So as these hand painted cards were expensive- you think there might be some around as in the Stuttgart and others.

Thanks Bee!
~Rosanne
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I have wondered about the claim that the earliest playing-cards were only used (and played with) by the nobility. Surely the ordinary merchants or seamen who conveyed the Mamluk &/or other decks to Spain or Italy, would have been familiar with them? ......and maybe created crude or roughly drawn decks for themselves?

Cards in England:
I only have the info that was posted by Huck & Ross. It appears to be genuine valid evidence, but scant on details.

There is also that early wall painting at some chuch-place here in the UK which MAY have included a playing card. The card-area looks as though someone tried to scratch it out. There's a thread about it with pics. (Will look for it).


Bee
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Interesting about There is also that early wall painting at some chuch-place here in the UK which MAY have included a playing card. The card-area looks as though someone tried to scratch it out. because....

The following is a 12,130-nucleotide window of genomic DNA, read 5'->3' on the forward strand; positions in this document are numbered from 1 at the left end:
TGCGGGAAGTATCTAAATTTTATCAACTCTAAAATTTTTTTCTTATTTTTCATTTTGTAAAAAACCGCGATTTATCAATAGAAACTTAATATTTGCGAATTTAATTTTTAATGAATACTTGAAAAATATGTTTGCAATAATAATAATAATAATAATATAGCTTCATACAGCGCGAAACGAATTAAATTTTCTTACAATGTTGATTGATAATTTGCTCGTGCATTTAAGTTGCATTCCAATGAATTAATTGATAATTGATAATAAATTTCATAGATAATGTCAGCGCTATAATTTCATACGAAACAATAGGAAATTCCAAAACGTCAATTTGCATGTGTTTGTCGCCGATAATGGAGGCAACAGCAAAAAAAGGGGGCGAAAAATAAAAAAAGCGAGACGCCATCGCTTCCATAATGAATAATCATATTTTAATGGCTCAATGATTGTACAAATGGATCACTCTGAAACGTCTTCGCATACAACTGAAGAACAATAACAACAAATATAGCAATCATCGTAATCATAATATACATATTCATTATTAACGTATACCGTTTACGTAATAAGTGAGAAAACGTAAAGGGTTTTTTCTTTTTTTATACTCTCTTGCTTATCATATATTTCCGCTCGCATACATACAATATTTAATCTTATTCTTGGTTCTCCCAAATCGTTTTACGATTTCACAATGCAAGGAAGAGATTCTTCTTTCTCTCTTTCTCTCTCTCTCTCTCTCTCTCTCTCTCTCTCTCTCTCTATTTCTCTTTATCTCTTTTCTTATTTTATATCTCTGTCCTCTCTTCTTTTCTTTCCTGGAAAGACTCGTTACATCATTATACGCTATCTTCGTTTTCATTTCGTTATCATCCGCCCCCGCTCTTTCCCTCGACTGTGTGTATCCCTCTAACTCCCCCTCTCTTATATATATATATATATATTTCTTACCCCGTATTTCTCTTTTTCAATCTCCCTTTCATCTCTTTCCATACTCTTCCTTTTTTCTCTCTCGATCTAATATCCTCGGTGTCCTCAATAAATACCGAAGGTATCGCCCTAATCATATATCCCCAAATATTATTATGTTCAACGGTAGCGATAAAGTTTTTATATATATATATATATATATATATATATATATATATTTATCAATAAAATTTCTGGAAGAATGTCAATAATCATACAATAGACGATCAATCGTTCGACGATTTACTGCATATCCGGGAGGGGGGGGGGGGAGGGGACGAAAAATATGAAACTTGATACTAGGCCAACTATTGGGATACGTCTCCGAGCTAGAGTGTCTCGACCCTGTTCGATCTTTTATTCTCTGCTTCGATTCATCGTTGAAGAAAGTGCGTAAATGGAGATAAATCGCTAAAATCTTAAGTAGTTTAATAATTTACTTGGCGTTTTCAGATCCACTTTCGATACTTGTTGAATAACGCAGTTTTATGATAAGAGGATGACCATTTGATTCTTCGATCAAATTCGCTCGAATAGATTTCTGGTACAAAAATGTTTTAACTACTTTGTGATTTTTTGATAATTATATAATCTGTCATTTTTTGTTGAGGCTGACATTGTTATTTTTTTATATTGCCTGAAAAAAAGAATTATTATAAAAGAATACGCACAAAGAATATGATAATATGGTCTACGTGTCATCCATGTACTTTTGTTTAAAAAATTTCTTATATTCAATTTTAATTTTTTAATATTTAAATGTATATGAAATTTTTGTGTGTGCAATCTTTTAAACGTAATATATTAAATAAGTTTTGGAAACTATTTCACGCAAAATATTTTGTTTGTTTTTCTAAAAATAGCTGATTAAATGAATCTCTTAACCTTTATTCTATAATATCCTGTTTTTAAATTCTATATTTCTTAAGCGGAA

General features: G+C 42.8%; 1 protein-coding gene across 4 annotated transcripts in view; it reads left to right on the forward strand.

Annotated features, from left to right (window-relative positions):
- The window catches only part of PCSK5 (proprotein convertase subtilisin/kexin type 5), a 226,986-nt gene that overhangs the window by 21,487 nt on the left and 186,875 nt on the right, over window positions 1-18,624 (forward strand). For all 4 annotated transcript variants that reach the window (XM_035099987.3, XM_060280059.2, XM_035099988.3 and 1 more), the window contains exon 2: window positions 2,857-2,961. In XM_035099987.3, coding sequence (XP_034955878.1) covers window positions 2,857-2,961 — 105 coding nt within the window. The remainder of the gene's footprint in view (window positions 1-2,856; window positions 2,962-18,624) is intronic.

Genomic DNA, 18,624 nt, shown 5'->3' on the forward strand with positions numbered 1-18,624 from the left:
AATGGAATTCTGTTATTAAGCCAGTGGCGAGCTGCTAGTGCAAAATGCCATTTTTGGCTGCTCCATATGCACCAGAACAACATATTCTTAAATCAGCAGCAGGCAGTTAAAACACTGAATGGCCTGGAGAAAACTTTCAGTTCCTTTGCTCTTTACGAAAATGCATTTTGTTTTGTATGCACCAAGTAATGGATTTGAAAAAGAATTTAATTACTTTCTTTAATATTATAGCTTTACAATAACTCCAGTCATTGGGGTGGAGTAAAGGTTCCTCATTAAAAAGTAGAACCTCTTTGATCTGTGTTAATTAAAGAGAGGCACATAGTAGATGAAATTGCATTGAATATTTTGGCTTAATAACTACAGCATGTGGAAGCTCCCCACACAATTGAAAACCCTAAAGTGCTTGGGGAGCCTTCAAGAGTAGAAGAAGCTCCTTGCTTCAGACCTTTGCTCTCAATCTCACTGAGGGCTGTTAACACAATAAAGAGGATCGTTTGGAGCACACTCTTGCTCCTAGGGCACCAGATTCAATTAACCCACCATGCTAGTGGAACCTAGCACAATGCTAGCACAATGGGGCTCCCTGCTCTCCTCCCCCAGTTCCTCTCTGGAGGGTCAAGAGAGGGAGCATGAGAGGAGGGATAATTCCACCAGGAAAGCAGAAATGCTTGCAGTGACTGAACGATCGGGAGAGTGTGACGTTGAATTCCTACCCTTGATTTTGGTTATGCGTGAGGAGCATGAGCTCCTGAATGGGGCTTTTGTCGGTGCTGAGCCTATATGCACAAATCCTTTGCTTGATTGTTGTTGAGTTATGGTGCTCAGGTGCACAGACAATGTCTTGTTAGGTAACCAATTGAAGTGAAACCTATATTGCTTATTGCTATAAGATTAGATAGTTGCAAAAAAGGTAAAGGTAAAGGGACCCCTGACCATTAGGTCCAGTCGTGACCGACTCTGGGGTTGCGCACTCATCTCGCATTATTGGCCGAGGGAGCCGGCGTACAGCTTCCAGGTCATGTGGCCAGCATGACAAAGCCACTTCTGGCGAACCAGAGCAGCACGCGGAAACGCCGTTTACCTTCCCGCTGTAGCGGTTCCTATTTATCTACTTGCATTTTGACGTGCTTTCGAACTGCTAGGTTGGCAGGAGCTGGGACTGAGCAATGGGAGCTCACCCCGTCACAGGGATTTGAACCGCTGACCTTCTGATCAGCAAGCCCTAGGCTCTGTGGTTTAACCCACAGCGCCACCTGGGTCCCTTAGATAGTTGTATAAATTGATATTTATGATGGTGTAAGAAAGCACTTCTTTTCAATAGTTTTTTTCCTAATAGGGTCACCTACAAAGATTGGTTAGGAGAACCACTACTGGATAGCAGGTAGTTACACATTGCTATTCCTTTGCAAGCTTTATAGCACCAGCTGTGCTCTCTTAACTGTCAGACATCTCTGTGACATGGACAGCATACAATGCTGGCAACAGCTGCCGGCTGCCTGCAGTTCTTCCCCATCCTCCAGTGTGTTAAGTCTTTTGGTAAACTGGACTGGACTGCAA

In Italy in Siena a fresco was painted in 1338-39 called Good and Bad Government (originally called War and Peace in the town and Countryside).
This fresco has some damage- but some intentional damage in one part.
The intentional damage is in what appears to be a tavern with three players around a bench and two people looking on. They are playing some game or other, it would not be chess to have the table specifically removed. I can only assume it was dice or cards. Dice were played on the ground I believe.
The curator let me stand on a stool to get a closer look, and he remarked that the shop above had also been removed and he wondered if it was a type of book shop.I am not sure the shop was intentional damage- but the game playing was. I have not been able to locate the tapestry taken as a copy not long after the painting, to check.

http://www.shafe.co.uk/crystal/image...own_1338-9.jpg

~Rosanne